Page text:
Kyle Rittenhouse was able to share his story on the stand, and we witnessed the personal burden he now bears of taking the lives of two men and injuring one, thus permanently affecting three families and countless others. But it’s hard to reconcile his use of an AR-15 rifle among a slew of unarmed peaceful protesters as self-defense. It is just as difficult to understand how 15-year-old Ethan Crumbley could have access to a semi-automatic handgun that had been purchased legally by his father just days prior when there were warning signs of mental health needs in his journal and social media accounts.
Emergency physicians nationwide are the primary healthcare providers for victims of gun violence. Sure, I may have only one perspective based on my experience caring for these patients, many of whom died or became paralyzed and crippled against my best intentions. But, which viewpoint is worth listening to in this debate? Would you take the voice of Carolyn Meadows, president of the National Rifle Association, an organization spending about $250 million a year, with at least $3 million recorded as lobbying expenditures to lawmakers to influence gun policy, and more unrecorded funds spent on political action committees and congressional candidates, nearly all Republican. Or would you take the voice of Nicole Hockley, the mother of Dylan, a first-grader who was killed at Sandy Hook Elementary School in 2012, who has dedicated her life to the Sandy Hook Promise?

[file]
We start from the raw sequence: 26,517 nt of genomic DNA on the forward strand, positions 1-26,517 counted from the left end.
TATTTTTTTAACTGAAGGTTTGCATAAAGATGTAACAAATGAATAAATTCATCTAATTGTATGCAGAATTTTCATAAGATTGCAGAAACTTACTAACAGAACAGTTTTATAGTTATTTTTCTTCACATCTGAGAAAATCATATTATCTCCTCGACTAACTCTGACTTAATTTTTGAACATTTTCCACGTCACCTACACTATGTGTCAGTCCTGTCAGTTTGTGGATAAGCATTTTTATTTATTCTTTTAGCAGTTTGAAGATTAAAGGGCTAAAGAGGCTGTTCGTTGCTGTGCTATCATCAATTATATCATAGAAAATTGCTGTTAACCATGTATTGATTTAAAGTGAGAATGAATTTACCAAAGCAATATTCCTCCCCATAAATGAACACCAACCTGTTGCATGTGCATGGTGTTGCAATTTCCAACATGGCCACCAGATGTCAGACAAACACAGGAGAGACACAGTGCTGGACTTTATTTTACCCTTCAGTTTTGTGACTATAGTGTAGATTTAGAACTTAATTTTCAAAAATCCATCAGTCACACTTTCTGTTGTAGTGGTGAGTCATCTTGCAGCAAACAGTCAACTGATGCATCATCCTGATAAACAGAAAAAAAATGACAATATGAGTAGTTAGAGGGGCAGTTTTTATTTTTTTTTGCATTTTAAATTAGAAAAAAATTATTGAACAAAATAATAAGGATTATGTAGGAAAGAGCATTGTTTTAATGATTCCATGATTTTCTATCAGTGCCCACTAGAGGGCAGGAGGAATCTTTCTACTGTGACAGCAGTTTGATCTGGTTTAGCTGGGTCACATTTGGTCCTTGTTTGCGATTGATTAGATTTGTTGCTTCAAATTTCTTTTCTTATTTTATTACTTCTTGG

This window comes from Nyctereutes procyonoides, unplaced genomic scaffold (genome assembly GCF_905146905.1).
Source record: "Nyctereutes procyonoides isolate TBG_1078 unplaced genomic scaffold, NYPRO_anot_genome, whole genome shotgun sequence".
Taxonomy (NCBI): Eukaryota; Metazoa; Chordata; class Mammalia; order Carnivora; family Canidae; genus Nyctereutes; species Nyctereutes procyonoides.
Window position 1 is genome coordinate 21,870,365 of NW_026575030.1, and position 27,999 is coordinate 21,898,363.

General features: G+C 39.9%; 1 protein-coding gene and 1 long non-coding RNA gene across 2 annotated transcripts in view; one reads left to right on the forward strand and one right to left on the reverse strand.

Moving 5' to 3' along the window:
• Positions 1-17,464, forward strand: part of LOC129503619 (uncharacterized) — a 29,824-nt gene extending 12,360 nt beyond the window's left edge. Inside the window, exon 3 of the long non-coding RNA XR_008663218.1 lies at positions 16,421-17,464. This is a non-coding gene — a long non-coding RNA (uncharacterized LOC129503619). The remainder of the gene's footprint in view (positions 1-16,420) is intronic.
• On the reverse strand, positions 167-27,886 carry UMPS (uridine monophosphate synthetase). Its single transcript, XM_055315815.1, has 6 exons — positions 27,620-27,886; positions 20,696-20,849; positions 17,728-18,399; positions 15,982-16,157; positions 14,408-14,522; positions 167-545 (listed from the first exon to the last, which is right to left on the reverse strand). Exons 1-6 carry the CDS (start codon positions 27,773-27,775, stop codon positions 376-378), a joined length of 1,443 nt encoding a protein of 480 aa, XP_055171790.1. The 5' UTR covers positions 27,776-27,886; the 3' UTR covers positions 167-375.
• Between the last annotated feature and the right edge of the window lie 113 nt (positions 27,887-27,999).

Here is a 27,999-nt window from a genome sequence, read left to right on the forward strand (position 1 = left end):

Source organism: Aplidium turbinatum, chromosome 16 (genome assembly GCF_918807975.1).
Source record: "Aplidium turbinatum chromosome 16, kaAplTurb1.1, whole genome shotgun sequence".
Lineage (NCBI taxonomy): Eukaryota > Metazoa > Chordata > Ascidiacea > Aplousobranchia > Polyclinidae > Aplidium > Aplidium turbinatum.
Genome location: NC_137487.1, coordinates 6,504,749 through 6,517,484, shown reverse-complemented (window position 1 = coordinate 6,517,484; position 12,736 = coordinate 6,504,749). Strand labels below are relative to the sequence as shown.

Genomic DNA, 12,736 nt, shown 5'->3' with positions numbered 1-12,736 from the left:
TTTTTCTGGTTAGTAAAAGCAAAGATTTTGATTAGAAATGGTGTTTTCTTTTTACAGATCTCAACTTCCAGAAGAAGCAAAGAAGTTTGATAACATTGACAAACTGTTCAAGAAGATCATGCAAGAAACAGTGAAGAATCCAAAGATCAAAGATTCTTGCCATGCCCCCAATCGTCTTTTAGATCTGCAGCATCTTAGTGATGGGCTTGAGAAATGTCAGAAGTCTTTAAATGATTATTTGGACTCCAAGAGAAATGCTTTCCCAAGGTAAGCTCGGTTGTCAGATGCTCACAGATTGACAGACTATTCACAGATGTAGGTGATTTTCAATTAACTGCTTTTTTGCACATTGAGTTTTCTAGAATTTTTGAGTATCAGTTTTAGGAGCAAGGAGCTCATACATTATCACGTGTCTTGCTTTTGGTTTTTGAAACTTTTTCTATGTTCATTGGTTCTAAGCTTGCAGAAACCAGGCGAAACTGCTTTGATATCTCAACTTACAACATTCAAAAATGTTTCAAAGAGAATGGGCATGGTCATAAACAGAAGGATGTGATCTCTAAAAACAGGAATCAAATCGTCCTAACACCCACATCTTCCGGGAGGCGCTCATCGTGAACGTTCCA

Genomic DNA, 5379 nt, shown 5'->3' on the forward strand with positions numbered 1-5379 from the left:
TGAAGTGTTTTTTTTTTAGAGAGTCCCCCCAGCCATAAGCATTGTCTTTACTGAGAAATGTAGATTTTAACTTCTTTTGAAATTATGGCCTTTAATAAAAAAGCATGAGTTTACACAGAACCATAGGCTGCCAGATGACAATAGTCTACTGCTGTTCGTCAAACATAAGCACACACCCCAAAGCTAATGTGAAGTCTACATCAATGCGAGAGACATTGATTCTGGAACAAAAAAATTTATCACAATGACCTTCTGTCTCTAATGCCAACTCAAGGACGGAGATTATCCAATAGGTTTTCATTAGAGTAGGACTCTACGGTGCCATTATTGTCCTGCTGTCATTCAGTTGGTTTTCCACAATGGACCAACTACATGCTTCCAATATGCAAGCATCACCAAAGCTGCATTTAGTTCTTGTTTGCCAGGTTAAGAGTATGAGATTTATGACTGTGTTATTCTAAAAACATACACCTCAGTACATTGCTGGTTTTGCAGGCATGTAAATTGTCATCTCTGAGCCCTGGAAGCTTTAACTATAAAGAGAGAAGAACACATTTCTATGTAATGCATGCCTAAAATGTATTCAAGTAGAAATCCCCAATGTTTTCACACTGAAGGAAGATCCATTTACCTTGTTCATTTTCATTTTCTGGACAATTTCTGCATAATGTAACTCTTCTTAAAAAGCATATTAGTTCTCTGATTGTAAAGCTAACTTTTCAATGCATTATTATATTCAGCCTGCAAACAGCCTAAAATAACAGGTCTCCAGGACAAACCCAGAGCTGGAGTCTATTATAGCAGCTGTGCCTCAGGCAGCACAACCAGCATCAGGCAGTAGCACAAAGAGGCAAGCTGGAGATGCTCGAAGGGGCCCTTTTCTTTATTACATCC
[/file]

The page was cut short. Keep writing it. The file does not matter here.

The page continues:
The children who survive gun violence will carry so many scars unseen, traumatized by the same gut-wrenching fear that only veterans of war and few others have experienced. When did we start giving more importance to money than lives, especially the lives of our children?